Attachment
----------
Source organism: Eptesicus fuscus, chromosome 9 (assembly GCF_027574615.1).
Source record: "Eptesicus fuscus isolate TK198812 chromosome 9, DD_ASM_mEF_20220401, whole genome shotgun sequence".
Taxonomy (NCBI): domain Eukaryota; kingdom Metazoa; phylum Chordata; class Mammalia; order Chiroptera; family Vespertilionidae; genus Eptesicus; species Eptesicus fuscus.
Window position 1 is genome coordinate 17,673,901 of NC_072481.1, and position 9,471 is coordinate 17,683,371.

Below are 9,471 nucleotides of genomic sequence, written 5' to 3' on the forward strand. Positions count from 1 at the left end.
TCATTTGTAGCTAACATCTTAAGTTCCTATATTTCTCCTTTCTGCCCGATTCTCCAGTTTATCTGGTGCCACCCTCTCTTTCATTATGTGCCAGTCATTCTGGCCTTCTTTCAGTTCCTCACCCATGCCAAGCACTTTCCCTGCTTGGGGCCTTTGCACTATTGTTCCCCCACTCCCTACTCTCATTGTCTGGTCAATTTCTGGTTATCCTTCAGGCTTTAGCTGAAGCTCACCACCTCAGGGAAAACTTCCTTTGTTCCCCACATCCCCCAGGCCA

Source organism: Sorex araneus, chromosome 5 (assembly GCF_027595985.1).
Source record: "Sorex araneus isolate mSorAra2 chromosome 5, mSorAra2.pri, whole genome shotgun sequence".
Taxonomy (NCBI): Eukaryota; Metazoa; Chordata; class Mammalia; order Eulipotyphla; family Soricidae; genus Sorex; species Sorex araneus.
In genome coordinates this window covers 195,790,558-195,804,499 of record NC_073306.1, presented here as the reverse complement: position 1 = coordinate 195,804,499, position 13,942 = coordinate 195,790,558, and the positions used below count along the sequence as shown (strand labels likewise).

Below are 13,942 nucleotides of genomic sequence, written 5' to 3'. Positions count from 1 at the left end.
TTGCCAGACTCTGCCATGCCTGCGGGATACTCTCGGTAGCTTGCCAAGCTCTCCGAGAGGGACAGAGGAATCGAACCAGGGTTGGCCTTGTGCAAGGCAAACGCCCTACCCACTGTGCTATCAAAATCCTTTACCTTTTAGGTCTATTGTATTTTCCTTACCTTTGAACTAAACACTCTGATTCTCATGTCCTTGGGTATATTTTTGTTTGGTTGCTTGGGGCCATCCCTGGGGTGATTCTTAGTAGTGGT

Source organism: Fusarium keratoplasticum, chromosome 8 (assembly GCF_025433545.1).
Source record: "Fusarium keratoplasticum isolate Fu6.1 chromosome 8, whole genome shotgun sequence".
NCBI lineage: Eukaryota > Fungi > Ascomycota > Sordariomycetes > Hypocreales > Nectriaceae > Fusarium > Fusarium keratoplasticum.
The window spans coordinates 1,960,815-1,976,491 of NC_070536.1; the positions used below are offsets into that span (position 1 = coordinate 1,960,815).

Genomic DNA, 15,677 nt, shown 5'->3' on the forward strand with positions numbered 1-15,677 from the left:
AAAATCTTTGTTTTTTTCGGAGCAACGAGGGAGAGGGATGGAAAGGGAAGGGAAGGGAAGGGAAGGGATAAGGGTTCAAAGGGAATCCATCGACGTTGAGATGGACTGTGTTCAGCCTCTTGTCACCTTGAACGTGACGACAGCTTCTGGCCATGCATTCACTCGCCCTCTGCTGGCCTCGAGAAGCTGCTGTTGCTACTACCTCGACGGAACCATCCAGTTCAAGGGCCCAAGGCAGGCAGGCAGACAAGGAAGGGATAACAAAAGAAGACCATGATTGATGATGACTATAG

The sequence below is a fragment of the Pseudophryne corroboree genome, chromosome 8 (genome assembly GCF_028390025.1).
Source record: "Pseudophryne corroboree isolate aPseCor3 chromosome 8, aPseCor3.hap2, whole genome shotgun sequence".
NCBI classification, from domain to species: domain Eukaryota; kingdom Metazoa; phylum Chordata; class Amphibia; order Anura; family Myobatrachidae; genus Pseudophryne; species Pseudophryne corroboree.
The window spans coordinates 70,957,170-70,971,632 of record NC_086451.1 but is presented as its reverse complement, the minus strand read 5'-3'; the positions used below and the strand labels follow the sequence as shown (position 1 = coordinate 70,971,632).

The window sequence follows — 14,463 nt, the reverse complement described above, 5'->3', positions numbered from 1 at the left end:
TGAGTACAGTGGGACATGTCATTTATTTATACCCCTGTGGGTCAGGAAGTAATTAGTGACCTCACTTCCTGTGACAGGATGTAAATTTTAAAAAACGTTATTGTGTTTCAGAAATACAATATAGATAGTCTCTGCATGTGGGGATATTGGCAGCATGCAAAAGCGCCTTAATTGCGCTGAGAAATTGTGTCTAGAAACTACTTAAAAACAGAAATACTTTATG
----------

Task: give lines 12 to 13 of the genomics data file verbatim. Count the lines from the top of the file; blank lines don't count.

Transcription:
TTGCCAGACTCTGCCATGCCTGCGGGATACTCTCGGTAGCTTGCCAAGCTCTCCGAGAGGGACAGAGGAATCGAACCAGGGTTGGCCTTGTGCAAGGCAAACGCCCTACCCACTGTGCTATCAAAATCCTTTACCTTTTAGGTCTATTGTATTTTCCTTACCTTTGAACTAAACACTCTGATTCTCATGTCCTTGGGTATATTTTTGTTTGGTTGCTTGGGGCCATCCCTGGGGTGATTCTTAGTAGTGGT

Source organism: Fusarium keratoplasticum, chromosome 8 (assembly GCF_025433545.1).